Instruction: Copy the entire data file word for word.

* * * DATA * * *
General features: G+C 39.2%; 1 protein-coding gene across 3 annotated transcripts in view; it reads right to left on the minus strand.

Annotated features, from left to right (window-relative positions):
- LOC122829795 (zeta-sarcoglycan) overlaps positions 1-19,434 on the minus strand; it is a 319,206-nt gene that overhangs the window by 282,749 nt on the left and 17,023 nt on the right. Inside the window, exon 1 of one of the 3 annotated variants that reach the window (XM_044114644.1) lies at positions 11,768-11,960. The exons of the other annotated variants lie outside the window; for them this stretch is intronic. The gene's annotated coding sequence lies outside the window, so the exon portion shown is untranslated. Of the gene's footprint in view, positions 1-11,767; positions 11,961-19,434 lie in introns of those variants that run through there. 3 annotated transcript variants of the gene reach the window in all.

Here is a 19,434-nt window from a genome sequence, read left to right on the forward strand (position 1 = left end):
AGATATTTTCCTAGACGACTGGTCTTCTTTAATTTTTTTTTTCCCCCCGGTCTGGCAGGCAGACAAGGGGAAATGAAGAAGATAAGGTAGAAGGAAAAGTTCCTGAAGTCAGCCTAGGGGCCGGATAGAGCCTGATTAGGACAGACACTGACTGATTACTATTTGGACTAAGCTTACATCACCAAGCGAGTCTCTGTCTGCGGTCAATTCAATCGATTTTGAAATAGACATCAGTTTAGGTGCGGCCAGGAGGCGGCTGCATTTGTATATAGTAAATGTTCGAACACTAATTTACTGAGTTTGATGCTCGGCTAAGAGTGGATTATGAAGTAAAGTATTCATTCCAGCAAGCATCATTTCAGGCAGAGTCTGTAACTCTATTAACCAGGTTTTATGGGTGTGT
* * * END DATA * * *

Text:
General features: G+C 39.2%; 1 protein-coding gene across 3 annotated transcripts in view; it reads right to left on the minus strand.

Annotated features, from left to right (window-relative positions):
- LOC122829795 (zeta-sarcoglycan) overlaps positions 1-19,434 on the minus strand; it is a 319,206-nt gene that overhangs the window by 282,749 nt on the left and 17,023 nt on the right. Inside the window, exon 1 of one of the 3 annotated variants that reach the window (XM_044114644.1) lies at positions 11,768-11,960. The exons of the other annotated variants lie outside the window; for them this stretch is intronic. The gene's annotated coding sequence lies outside the window, so the exon portion shown is untranslated. Of the gene's footprint in view, positions 1-11,767; positions 11,961-19,434 lie in introns of those variants that run through there. 3 annotated transcript variants of the gene reach the window in all.

Here is a 19,434-nt window from a genome sequence, read left to right on the forward strand (position 1 = left end):
AGATATTTTCCTAGACGACTGGTCTTCTTTAATTTTTTTTTTCCCCCCGGTCTGGCAGGCAGACAAGGGGAAATGAAGAAGATAAGGTAGAAGGAAAAGTTCCTGAAGTCAGCCTAGGGGCCGGATAGAGCCTGATTAGGACAGACACTGACTGATTACTATTTGGACTAAGCTTACATCACCAAGCGAGTCTCTGTCTGCGGTCAATTCAATCGATTTTGAAATAGACATCAGTTTAGGTGCGGCCAGGAGGCGGCTGCATTTGTATATAGTAAATGTTCGAACACTAATTTACTGAGTTTGATGCTCGGCTAAGAGTGGATTATGAAGTAAAGTATTCATTCCAGCAAGCATCATTTCAGGCAGAGTCTGTAACTCTATTAACCAGGTTTTATGGGTGTGT